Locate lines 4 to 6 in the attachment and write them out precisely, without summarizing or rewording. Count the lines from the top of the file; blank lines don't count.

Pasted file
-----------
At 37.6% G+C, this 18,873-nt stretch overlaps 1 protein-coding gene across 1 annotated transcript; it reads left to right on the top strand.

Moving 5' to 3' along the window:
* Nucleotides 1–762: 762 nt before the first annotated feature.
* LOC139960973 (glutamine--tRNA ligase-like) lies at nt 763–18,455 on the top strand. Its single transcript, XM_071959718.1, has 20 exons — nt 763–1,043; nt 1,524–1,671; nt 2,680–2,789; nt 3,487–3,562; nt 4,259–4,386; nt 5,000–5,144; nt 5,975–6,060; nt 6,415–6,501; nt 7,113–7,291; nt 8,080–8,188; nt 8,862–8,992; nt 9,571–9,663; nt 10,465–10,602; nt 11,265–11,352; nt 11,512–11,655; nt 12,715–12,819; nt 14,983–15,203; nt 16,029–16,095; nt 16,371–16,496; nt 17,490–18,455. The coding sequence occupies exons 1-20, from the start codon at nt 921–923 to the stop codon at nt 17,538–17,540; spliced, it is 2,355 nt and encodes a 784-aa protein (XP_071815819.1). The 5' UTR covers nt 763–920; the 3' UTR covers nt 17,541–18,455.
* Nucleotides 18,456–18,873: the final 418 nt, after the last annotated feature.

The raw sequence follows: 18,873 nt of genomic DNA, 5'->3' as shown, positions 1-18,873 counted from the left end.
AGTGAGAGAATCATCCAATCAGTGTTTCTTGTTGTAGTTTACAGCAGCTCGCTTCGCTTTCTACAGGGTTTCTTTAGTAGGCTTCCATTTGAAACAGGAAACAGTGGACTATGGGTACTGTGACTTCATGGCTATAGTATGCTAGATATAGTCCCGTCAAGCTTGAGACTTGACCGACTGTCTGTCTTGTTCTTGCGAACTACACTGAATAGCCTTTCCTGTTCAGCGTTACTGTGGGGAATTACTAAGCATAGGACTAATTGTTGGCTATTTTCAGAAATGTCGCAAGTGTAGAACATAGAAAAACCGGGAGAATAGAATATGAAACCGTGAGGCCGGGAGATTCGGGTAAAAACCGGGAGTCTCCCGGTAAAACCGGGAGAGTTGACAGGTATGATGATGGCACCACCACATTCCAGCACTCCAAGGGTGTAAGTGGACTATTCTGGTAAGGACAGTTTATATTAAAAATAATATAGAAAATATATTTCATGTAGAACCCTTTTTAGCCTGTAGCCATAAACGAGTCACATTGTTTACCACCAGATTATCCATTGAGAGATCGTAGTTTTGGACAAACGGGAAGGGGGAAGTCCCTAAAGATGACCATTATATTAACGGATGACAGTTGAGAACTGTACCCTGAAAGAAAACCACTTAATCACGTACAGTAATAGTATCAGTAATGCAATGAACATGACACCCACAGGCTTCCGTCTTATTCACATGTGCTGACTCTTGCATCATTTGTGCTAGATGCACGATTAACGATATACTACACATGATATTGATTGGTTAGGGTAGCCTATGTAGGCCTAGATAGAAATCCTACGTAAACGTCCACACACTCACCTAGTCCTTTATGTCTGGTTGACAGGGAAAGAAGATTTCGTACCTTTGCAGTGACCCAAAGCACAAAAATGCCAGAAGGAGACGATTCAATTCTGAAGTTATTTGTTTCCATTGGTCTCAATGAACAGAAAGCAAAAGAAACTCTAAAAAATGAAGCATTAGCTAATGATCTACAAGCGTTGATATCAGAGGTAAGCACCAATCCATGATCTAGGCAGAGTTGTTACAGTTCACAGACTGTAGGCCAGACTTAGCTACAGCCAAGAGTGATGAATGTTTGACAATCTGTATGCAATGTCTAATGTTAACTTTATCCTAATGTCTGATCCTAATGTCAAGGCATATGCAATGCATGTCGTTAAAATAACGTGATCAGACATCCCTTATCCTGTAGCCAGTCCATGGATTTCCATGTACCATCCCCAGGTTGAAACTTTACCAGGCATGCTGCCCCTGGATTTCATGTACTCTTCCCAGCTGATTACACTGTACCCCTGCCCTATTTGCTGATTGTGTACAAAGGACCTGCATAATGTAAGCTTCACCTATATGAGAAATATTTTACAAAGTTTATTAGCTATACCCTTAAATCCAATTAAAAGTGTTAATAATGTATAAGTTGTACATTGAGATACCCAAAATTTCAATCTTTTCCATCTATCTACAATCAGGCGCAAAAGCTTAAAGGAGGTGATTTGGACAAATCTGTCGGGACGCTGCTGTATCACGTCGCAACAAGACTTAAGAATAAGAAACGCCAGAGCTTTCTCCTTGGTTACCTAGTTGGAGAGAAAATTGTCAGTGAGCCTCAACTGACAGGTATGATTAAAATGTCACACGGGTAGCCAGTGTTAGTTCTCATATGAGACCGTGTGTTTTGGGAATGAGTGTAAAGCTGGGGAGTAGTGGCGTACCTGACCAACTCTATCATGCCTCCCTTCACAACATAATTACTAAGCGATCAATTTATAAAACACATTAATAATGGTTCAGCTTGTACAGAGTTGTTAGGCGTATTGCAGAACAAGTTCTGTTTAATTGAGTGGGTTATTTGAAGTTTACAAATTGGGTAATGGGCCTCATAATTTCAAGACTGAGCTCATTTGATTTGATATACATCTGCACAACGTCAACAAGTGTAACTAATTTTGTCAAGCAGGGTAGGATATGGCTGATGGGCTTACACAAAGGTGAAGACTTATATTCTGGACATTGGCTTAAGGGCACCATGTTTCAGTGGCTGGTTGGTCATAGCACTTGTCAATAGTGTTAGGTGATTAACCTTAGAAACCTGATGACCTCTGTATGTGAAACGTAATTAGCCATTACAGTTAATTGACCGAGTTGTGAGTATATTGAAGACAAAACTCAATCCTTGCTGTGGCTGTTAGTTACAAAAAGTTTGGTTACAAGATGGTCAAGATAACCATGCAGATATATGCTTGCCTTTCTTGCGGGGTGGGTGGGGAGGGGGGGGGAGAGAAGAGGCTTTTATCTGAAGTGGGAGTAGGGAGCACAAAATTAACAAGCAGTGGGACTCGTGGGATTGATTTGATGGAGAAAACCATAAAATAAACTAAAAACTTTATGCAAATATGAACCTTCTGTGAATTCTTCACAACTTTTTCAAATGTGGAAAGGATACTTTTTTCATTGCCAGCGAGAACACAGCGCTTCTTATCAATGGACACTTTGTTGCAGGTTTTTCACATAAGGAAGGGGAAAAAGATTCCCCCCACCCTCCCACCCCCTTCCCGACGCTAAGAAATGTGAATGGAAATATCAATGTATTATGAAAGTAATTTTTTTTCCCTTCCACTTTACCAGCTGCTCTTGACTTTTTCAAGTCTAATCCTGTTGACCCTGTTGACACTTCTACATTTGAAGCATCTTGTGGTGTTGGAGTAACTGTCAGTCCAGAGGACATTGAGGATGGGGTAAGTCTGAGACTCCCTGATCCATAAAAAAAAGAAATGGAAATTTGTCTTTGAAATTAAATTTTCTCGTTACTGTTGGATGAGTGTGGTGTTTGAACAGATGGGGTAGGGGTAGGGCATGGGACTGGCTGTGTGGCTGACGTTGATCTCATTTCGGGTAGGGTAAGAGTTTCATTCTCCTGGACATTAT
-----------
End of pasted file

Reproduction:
* LOC139960973 (glutamine--tRNA ligase-like) lies at nt 763–18,455 on the top strand. Its single transcript, XM_071959718.1, has 20 exons — nt 763–1,043; nt 1,524–1,671; nt 2,680–2,789; nt 3,487–3,562; nt 4,259–4,386; nt 5,000–5,144; nt 5,975–6,060; nt 6,415–6,501; nt 7,113–7,291; nt 8,080–8,188; nt 8,862–8,992; nt 9,571–9,663; nt 10,465–10,602; nt 11,265–11,352; nt 11,512–11,655; nt 12,715–12,819; nt 14,983–15,203; nt 16,029–16,095; nt 16,371–16,496; nt 17,490–18,455. The coding sequence occupies exons 1-20, from the start codon at nt 921–923 to the stop codon at nt 17,538–17,540; spliced, it is 2,355 nt and encodes a 784-aa protein (XP_071815819.1). The 5' UTR covers nt 763–920; the 3' UTR covers nt 17,541–18,455.
* Nucleotides 18,456–18,873: the final 418 nt, after the last annotated feature.

The raw sequence follows: 18,873 nt of genomic DNA, 5'->3' as shown, positions 1-18,873 counted from the left end.